20. ARI, p. 72.
  21. Pope, "El in the Ugaritic Texts", (Vetus Testamentum, Supplement, II) 1955:61ff; approvingly reviewed by W. F. Albright, in Journal of Biblical Literature 75.3 (September 1956:255-257), who remarked, "However, the identification of El's home with a place in Phoeniciadoes not mean that it was not also at a great distance in a cosmic 'never never land'". The "cultic geography" of Adonis, including Afqa, is inspected by Brigitte Soyez in the opening section of Byblos et les fêtes des Adonies (Leiden: Brill) 1977.
  22. 22.0 22.1 22.2 22.3 (On-line text). "De Dea Syria". Sacred Texts. 
  23. Paton, "Survivals of primitive religion in modern Palestine" The Annual of the American Schools of Oriental Research in Jerusalem 1 (1919/20):51-65) p. 55f and fig. 1, p. 56.2.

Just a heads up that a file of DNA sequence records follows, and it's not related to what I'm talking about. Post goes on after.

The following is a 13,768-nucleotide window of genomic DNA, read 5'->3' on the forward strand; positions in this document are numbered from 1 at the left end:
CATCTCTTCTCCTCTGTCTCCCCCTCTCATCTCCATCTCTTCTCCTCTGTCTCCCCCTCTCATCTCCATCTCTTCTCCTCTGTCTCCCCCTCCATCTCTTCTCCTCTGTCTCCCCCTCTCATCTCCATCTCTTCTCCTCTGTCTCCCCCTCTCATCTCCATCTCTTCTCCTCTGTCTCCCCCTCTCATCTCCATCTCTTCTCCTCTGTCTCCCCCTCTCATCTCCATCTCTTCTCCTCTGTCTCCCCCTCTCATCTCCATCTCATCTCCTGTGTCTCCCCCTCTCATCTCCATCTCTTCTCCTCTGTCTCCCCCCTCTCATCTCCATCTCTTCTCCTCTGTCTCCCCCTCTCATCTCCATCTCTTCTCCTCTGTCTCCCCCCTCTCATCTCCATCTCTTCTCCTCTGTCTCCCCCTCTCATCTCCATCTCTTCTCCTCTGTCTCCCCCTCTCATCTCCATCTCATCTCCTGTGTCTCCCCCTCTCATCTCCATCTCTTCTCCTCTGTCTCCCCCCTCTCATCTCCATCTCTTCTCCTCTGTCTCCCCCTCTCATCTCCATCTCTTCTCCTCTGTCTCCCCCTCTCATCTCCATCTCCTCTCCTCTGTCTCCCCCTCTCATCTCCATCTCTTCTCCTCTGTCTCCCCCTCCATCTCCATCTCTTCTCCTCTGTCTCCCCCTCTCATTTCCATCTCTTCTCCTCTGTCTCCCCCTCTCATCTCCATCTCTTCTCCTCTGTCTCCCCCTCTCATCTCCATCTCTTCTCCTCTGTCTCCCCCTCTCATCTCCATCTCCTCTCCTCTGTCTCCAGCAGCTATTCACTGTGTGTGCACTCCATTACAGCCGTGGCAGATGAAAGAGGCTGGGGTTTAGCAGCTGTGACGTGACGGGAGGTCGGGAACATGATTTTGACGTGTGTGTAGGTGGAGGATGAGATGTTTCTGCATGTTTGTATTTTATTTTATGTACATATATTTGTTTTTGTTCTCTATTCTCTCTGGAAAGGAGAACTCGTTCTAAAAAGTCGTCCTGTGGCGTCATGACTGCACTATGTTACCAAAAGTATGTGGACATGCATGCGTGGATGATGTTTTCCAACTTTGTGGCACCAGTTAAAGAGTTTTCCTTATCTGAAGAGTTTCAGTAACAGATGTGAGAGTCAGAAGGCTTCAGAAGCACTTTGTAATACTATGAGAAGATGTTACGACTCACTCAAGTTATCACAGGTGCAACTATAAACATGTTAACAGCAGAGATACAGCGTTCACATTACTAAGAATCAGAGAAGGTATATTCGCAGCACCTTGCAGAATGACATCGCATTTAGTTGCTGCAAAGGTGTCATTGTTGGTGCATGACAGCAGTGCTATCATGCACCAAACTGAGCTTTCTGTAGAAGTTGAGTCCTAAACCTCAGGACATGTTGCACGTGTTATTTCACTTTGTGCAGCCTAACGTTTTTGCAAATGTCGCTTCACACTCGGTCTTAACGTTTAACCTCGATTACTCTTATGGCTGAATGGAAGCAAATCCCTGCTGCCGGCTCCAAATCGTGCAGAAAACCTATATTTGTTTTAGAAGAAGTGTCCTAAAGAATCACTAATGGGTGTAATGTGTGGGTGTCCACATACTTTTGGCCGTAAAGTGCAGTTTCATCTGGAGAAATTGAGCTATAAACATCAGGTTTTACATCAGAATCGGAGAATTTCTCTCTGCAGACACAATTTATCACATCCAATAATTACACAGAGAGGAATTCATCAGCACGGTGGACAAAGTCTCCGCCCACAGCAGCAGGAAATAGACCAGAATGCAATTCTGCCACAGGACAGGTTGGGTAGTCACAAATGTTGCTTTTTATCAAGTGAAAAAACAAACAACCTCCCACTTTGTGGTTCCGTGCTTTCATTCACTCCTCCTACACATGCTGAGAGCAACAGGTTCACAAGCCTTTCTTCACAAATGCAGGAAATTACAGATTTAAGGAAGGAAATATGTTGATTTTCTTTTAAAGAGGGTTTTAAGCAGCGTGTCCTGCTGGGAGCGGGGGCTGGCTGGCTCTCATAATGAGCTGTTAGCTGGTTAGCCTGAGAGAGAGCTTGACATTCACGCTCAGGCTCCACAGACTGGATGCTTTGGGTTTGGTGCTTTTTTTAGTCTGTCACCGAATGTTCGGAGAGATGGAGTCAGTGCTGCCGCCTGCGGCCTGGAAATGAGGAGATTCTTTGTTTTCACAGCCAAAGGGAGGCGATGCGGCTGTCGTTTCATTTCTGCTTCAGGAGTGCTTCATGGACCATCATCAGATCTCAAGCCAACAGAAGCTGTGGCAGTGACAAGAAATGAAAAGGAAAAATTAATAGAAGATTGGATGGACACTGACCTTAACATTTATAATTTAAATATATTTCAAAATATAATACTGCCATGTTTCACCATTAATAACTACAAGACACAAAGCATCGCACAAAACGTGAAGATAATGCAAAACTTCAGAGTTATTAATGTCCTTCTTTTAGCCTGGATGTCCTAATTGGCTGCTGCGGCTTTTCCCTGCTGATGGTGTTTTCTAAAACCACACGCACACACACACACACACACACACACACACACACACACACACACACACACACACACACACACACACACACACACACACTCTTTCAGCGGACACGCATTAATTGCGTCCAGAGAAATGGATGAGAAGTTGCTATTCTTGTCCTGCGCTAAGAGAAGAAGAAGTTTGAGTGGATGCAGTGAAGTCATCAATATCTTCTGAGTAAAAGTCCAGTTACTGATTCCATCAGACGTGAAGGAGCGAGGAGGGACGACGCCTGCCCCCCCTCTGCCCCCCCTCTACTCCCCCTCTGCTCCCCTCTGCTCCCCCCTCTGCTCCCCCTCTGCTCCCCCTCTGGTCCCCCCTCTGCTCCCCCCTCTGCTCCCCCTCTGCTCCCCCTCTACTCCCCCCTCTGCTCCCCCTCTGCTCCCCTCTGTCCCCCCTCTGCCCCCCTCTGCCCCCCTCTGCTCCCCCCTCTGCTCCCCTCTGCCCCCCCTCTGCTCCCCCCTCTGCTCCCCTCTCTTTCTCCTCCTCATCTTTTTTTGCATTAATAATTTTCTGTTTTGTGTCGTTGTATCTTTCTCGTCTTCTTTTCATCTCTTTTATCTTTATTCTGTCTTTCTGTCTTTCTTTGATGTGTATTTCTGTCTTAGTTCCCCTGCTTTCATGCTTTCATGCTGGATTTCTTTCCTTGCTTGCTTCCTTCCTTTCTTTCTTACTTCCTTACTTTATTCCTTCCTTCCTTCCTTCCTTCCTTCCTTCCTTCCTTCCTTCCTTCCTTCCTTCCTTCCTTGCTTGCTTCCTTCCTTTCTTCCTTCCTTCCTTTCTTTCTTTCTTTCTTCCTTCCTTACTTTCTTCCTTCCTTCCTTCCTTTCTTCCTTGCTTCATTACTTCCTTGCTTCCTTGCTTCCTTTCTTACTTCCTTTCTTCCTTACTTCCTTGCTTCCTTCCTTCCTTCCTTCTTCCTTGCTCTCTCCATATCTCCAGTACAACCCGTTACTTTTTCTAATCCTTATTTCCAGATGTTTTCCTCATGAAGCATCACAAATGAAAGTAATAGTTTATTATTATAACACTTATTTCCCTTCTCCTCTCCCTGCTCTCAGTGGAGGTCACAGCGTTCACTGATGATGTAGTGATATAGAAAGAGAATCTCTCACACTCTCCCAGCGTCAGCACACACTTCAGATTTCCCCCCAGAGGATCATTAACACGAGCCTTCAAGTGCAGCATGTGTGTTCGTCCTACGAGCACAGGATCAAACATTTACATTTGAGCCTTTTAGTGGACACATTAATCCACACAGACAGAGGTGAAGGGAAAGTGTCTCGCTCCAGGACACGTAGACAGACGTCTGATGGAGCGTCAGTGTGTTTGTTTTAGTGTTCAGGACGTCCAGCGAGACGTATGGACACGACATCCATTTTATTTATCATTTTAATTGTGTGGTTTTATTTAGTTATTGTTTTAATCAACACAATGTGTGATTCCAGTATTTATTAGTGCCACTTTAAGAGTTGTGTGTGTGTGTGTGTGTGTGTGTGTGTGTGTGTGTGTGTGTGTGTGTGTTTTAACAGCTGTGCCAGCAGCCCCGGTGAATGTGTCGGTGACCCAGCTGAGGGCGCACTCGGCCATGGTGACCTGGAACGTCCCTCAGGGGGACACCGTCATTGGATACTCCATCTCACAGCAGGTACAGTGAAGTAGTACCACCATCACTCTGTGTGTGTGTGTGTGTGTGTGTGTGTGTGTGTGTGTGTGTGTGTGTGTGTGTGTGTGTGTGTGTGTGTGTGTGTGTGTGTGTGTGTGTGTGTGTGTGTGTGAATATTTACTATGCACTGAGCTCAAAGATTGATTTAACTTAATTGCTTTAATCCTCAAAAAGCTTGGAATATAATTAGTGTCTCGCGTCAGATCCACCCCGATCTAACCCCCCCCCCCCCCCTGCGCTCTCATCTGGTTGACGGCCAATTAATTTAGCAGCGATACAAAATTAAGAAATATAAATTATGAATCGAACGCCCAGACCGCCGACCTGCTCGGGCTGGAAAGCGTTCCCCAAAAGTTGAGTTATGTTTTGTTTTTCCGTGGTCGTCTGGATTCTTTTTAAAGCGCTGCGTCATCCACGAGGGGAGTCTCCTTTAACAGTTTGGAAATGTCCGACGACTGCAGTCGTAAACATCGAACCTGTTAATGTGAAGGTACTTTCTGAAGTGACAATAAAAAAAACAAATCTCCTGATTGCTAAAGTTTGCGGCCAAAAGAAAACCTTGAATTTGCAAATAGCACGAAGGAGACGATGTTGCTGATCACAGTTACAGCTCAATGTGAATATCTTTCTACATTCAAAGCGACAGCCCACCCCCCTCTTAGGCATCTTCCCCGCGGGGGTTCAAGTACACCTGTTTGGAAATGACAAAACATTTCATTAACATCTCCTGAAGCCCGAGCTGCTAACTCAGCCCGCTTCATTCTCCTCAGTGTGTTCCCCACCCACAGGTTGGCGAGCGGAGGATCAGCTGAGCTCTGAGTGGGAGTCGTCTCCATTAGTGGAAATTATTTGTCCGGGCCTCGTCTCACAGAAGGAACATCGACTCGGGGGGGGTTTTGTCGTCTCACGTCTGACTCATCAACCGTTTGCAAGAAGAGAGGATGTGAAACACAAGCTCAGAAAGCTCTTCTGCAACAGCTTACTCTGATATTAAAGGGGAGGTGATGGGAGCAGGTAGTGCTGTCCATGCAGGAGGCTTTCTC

24. Albright, "Islam and the Religions of the Ancient Orient" Journal of the American Oriental Society 60.3 (September 1940:283-301) p. 299. Albright insisted on the spelling Seiyidet: "the spelling 'Sa’īdat Afkā' is naturally wrong".
  25. Higher Relief Committee (5 August 2006). "Daily Situation Report". Lebanon Under Siege. [yes|permanent dead link|dead link}}]


  • Bakhit, Muhammad Adnan Salamah (February 1972). The Ottoman Province of Damascus in the Sixteenth Century (PhD). School of Oriental and African Studies, University of London.

External links